The need for a new data centre design standard


14 Mar 201642 Shares

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With Facebook set to build a huge data centre in Meath and Apple to construct one in Galway, data centres are a major area of interest in Ireland. Here, Interxion discusses the reasons why a new design standard for data centres needs to be on the agenda.

Alongside the existing “fixed harness” availability standards, the data centre industry needs a more inclusive and flexible classification standard that can account for visionary designs that leverage resilience, sustainability and efficiency.

The industry and the environment will benefit from an open-source and flexible classification model that will enable all data centre stakeholders to drive innovation towards more sustainable data centre design.

Data centre design, build and operational standards were pioneered by organisations such as the UI, TIA and BICSI approximately 20 years ago (e.g. BICSI 0-3 and Uptime Tier I to IV).

The simplicity and clarity of these standards have made them the data centre industry’s design reference points.
Typically, these standards are structured on four progressive classes, only covering traditional designs based on redundant diesel generators and UPSs. Ranked for performance and uptime, each class incorporates the requirements of the previous class:

  • Basic non-redundant: capacity requirements for a dedicated data centre site
  • Basic redundant: capacity components that increase data centre availability
  • Concurrent maintainable: increased level of redundancy that enables the data centre subsystems to continue operating while subsystem components are being replaced or maintained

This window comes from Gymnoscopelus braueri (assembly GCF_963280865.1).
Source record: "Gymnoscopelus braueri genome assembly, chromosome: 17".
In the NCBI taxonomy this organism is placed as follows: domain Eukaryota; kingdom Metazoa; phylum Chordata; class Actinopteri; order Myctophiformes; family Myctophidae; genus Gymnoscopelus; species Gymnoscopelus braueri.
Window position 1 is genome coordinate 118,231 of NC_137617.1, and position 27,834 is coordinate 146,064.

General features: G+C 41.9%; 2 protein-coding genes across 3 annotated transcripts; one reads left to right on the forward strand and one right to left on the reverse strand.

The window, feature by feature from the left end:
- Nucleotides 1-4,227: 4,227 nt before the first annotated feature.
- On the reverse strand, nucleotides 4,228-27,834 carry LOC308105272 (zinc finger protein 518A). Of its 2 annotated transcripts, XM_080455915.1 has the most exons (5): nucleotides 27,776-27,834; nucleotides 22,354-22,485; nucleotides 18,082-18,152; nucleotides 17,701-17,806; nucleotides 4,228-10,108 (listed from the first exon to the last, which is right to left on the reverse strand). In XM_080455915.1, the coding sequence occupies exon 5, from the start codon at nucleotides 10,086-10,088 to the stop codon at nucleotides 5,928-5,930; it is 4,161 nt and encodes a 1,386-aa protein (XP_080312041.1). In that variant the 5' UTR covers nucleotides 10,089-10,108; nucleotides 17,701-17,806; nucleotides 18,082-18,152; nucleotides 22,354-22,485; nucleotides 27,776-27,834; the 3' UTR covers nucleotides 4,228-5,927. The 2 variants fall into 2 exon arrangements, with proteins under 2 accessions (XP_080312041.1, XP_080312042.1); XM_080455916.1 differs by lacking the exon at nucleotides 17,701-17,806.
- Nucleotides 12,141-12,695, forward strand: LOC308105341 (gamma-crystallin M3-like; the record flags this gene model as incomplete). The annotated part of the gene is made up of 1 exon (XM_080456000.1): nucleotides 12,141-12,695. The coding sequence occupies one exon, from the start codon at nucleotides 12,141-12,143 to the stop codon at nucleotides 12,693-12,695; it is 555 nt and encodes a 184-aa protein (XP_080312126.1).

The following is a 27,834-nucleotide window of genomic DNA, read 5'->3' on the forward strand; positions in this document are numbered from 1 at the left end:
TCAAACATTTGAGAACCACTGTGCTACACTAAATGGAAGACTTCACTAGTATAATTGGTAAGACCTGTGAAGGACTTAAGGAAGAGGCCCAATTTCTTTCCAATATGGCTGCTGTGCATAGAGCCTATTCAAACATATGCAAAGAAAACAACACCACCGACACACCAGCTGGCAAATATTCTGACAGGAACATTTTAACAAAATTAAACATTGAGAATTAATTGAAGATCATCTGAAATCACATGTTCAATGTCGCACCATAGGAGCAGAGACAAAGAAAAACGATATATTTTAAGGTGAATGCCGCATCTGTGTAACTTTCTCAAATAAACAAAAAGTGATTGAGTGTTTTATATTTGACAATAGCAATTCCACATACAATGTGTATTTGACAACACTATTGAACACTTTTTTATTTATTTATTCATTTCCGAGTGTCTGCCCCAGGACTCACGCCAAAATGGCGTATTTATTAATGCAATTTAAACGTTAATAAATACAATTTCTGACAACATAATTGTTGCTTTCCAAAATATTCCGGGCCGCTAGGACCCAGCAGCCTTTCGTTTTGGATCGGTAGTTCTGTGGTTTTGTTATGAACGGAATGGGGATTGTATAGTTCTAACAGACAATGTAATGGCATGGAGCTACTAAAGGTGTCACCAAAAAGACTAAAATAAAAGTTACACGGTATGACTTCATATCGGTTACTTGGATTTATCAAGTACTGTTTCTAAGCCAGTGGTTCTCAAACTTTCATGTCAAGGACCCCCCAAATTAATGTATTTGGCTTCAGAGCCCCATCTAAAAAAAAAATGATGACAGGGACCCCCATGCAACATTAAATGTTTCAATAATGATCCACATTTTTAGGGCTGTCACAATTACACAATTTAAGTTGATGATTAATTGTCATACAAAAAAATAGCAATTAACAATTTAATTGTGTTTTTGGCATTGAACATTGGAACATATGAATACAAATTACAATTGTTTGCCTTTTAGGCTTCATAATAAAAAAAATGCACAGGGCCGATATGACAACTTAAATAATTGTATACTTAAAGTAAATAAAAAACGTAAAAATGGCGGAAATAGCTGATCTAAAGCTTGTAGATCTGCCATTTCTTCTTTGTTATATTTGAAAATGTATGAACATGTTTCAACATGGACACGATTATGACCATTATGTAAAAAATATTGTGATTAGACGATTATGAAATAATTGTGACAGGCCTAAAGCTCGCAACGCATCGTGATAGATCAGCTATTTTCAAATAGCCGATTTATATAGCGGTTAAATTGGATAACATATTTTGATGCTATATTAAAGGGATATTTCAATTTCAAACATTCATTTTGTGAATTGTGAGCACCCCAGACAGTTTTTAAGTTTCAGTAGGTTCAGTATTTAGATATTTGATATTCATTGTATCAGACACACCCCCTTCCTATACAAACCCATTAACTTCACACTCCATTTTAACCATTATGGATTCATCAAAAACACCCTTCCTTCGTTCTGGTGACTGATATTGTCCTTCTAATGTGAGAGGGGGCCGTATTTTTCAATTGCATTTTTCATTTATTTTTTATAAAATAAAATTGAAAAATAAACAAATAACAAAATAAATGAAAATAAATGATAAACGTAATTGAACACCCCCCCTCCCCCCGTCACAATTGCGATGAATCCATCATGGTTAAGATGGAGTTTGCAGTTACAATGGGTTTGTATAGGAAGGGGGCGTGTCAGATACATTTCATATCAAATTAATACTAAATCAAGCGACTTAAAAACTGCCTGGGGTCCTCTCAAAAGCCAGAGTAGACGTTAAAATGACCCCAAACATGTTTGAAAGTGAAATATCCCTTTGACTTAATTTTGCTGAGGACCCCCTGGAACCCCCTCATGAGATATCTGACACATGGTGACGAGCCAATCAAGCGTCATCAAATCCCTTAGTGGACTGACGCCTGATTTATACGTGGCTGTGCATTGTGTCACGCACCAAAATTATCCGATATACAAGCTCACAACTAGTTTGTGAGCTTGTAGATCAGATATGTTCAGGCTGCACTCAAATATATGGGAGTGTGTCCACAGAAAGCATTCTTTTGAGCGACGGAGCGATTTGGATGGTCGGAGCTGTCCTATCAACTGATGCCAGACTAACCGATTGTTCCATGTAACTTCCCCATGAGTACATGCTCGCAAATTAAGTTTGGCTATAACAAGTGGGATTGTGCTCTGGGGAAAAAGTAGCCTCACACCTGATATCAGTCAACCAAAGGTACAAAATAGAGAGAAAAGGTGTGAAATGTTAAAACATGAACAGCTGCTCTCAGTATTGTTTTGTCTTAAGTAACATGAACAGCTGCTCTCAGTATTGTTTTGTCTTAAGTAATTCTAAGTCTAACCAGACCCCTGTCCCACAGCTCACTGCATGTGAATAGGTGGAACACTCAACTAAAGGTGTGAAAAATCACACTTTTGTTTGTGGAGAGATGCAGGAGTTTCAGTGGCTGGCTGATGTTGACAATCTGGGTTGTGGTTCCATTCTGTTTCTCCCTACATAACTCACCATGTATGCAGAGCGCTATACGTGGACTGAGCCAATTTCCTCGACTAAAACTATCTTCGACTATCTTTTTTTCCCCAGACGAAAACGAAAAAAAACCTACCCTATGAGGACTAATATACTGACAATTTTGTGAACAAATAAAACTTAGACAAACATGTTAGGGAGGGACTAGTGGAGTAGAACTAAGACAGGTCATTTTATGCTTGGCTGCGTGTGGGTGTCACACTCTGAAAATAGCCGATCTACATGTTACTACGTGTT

• Fault-tolerant: data centre with fully redundant subsystems.

The simple and clear structure of these standards has served the industry well over the past two decades but now we are at the point of change.

By virtue of their fixed harness per design, these standards do not stimulate data centre design innovation, whilst innovation is key to increasing data centre industry sustainability.

In addition, an increasing number of data centres in operation or under construction cannot be classified using the traditional standards. Three frequently-used types of unclassified designs are:

  • Designs exclusively using alternative energy sources such as grid, solar, wind, fuel cell and tidal
  • Designs based on multiple, networked data centres
  • Designs implementing availability features beyond their classification, but not fulfilling all requirements to be classified in the next class.

Below is a list of innovative data centre designs that do not rely on diesel generators for their primary or secondary power source.

Data centres that run exclusively on green energy

  • Data centre connected to the European international grid as primary power source, situated close to a 110KV station. This international grid has been 100pc available over the past six decades
  • Data centre with on-site solar or wind generator and grid or fuel cell back-up
  • Two remote data centres running one application, one data centre running on solar and wind and one data centre running on the electrical grid
  • Data centre without diesel generators with single and double power feeds
  • Data centre with fuel cells as the primary source and grid as backup.

In summary, the simplicity that led to the acceptance of global classification standards now slows progress to a degree; it does not reflect the current data centre industry drive for innovation and sustainability.

We are calling for an industry-wide exchange to build support for a flexible and open standard, operated by a non-commercial organisation that accepts input and welcomes cross-industry collaboration from all stakeholders.

See Interxion’s full white paper on this issue here.

This post was originally published on Interxion’s blog.

Data centre image via Shutterstock

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